Wednesday, February 9, 2022

Configure Reverse Path Filter parameter "rp_filter" on Oracle Linux and Red Hat Enterprise Linux

When installing Oracle Grid Infrastructure (GI) 12c or higher version (18c, 19c, 21c), multiple network interfaces (NIC) can be used as private interconnection to implement inter-communication load balance and failover. However, if this configuration is adopted on Oracle Linux (OL) 6 or Red Hat Enterprise Linux (RHEL) 6 or higher, the GI installation prerequists checking shows error 

Verifying Reverse path filter setting ...FAILED
rac01: PRVE-0456 : Reverse path filter parameter "rp_filter" for private
           interconnect network interfaces "eno1,ens1f1,eno2,ens2f1" is not
           configured to the value of 0 or 2 in file /etc/sysctl.conf on node
rac02: PRVE-0456 : Reverse path filter parameter "rp_filter" for private
           interconnect network interfaces "eno1,ens1f1,eno2,ens2f1" is not
           configured to the value of 0 or 2 in file /etc/sysctl.conf on node
The Linux kernel parameter "rp_filter" is defined for applying Strict Reverse Path Forwarding. When the strict filtering is enabled, for a given remote IP, the system will only communicate with it via a specific interface. Unfortunately, the strict reverse patch forwarding may potentially block/discard Oracle GI interconnect communication packets. Therefore, it has to be disabled on NICs used for GI interconnection.

The parameter "rp_filter" can be set to one of three values to control the Reverse Path Forwarding,

    0 - No source validation. The filter is disabled.
    1 - Strict mode as defined in RFC3704 Strict Reverse Path. Each incoming packet is tested against the Forwarding Information Base (FIB) and if the interface is not the best reverse path  the packet check will fail. By default failed packets are discarded.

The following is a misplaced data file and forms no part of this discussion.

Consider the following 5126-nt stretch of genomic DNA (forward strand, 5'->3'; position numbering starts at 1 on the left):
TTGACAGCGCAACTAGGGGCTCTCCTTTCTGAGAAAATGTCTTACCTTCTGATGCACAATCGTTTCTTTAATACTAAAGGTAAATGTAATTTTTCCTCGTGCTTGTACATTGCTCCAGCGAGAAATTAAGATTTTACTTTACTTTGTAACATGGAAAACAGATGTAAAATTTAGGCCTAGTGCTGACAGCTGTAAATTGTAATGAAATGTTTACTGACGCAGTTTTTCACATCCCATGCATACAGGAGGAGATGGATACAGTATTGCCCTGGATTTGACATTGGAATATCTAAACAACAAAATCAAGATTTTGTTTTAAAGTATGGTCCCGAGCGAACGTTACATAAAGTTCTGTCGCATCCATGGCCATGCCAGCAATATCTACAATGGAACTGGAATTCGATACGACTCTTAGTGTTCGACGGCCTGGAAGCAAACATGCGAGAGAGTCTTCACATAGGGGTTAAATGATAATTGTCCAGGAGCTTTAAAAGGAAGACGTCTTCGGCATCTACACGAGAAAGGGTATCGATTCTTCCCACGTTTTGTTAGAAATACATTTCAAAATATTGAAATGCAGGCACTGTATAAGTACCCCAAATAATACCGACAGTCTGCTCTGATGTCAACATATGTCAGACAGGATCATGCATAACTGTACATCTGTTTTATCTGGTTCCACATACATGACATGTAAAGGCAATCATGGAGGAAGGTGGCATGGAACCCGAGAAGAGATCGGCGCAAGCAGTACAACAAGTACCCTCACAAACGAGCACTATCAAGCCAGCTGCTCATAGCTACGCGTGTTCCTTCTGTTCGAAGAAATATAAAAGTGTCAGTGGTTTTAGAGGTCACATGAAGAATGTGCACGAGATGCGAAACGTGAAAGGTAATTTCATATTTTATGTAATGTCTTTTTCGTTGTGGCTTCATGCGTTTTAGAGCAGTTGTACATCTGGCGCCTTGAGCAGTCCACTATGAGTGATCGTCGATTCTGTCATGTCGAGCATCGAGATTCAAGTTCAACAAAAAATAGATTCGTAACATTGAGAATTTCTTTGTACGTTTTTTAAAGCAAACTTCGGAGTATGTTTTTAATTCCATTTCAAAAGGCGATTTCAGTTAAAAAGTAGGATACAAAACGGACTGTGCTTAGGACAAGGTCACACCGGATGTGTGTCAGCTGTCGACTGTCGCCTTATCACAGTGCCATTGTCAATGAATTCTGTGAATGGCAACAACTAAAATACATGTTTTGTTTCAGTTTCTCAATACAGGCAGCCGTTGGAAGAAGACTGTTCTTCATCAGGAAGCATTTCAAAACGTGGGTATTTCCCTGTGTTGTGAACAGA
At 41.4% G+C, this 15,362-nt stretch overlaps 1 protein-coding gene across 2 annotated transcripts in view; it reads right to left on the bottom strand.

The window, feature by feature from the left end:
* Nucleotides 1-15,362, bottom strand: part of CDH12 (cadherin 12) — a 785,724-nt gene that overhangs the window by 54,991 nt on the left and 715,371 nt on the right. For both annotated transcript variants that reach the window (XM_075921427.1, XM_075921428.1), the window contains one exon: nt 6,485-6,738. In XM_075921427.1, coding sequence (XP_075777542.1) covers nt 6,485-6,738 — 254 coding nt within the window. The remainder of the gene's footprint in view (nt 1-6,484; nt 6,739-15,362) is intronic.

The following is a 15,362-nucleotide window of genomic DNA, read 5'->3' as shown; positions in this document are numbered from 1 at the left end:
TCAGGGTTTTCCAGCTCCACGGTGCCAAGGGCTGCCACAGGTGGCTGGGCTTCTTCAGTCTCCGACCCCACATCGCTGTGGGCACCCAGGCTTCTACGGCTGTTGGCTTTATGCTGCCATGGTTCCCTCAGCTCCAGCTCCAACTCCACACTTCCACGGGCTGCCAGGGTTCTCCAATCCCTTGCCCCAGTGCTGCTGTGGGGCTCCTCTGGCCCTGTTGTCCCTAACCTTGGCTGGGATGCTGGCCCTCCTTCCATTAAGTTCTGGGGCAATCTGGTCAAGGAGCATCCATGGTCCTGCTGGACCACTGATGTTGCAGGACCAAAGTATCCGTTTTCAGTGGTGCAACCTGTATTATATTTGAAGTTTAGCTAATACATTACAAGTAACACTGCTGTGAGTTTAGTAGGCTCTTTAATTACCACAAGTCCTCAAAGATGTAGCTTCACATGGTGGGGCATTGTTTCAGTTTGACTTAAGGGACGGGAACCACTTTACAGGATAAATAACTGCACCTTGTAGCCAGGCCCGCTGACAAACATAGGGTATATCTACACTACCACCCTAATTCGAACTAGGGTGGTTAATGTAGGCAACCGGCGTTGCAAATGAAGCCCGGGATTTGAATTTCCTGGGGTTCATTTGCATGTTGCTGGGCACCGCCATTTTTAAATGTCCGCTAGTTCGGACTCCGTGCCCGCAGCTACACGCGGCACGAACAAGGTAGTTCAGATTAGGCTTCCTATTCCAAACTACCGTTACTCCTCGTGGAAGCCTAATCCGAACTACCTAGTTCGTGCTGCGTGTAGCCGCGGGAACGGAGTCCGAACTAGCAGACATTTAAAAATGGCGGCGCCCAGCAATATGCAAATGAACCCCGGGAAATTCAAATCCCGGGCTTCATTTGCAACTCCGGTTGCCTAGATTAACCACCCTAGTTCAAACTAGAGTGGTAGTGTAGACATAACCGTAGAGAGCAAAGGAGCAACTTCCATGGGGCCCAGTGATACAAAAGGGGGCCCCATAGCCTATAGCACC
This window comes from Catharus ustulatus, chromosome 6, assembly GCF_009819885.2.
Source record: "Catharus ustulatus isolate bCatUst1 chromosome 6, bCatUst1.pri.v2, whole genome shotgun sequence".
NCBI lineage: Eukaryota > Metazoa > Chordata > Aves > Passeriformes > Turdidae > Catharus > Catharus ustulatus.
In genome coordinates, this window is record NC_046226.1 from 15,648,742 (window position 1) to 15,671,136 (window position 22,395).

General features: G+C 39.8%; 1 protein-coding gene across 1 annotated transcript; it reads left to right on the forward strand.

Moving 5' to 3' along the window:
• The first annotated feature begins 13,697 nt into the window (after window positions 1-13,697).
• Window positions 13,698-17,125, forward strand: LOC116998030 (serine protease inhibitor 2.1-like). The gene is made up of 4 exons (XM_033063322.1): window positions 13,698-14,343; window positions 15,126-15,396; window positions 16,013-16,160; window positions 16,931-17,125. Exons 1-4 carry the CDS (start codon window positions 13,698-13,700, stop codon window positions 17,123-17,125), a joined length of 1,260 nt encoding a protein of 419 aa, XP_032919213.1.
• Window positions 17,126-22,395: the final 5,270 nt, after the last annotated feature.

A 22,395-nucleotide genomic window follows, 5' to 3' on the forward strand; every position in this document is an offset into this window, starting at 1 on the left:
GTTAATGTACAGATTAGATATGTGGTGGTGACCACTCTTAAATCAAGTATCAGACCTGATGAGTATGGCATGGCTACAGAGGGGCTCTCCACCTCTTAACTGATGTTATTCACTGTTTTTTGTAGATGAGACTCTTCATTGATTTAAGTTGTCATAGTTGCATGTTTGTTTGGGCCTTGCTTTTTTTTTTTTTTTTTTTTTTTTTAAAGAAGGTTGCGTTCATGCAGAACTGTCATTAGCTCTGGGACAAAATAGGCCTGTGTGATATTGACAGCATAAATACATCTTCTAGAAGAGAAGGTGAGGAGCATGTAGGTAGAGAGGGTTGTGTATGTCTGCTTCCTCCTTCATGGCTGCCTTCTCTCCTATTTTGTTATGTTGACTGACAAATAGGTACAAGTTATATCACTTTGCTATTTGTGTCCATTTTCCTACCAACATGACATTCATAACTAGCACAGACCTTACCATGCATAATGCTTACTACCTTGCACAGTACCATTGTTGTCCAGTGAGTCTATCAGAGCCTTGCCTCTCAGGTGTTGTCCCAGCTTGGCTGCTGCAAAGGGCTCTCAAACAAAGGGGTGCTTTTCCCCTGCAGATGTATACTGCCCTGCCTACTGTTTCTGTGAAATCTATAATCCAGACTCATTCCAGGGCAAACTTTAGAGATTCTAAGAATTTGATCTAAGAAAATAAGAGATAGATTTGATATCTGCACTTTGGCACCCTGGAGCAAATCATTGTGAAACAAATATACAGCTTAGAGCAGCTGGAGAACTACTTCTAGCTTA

2 - Loose mode as defined in RFC3704 Loose Reverse Path. Each incoming packet's source address is also tested against the FIB and if the source address is not reachable via any interface the packet check will fail.

GI requires the value to be 0 or 2. The parameter can be set at three different level/scope

1. Default setting with parameter


This parameter only affect new added NIC, does not affect the configuration of existing NICs. It is recommended to be 1 on GI installation.

2. NIC-specific setting with parameter


Here, <NIC_NAME> is the device name of the NIC. The setting only affect the specific NIC unless following globle setting is enabled.

3. Global setting with parameter


This setting has priority over default and NIC-specific. It means, if this value is 1 or 2, all NICs' behaviour will be 1 or 2 no matter what their specific settings are. Usually, in most of IT languages, specific (local) setting overrides global setting. But here, it is walking on opposit way, a werid logic. Another more interesting thing is that you cannot set it to 0 to override all NICs. Yes, when it is 0, all NICs will take their own setting which may not be 0.

Regarding GI requirements, we only need disable strict filtering on private interconnection NICs. Therefore the parameter should be 
net.ipv4.conf.all.rp_filter = 0
net.ipv4.conf.default.rp_filter = 1
net.ipv4.conf.<private-nic-1>.rp_filter = 2
net.ipv4.conf.<private-nic-2>.rp_filter = 2
net.ipv4.conf.<private-nic-3>.rp_filter = 2
net.ipv4.conf.<private-nic-4>.rp_filter = 2
The parameters can be added to file "/etc/sysctl.conf" or create a new conf file under directory "/etc/sysctl.d". Creating a new conf is recommended because sysctl.conf file is deprecated in OL 8 / RHEL 8. The new file name should start with 99 and file name extension should be ".conf" (e.g. 99-sysctl.conf), and make sure the setting will be loaded as late as possible in case they are overriden by the setting in other conf files. 

Note: If you create new file under "/etc/sysctl.d" instead of using "/etc/sysctl.conf", GI prerequists may complain that strict filter is enabled though it is disabled. The reason is that GI is looking for global setting "net.ipv4.conf.all.rp_filter" from file "/etc/sysctl.conf", not from new file under "/etc/sysctl.d". As a workaround, add following line to "/etc/sysctl.conf"
net.ipv4.conf.all.rp_filter = 0
To let new setting take effect, run following command with new created conf file name

  sysctl -p /etc/sysctl.d/<new-conf-filename>

If setting in "/etc/sysctl.conf", just run the command without file name as following

  sysctl -p

To validate if the new setting is loaded, run command "sysctl -a" as following
[root@rac01]# sysctl -a | grep '\.rp_filter'
net.ipv4.conf.all.rp_filter = 0
net.ipv4.conf.default.rp_filter = 1
net.ipv4.conf.eno0.rp_filter = 1
net.ipv4.conf.eno1.rp_filter = 2
net.ipv4.conf.eno2.rp_filter = 2
net.ipv4.conf.ens1f0.rp_filter = 1
net.ipv4.conf.ens1f1.rp_filter = 2
net.ipv4.conf.ens2f0.rp_filter = 1
net.ipv4.conf.ens2f1.rp_filter = 2
net.ipv4.conf.lo.rp_filter = 0
net.ipv4.conf.team0.rp_filter = 1
net.ipv4.conf.team1.rp_filter = 1

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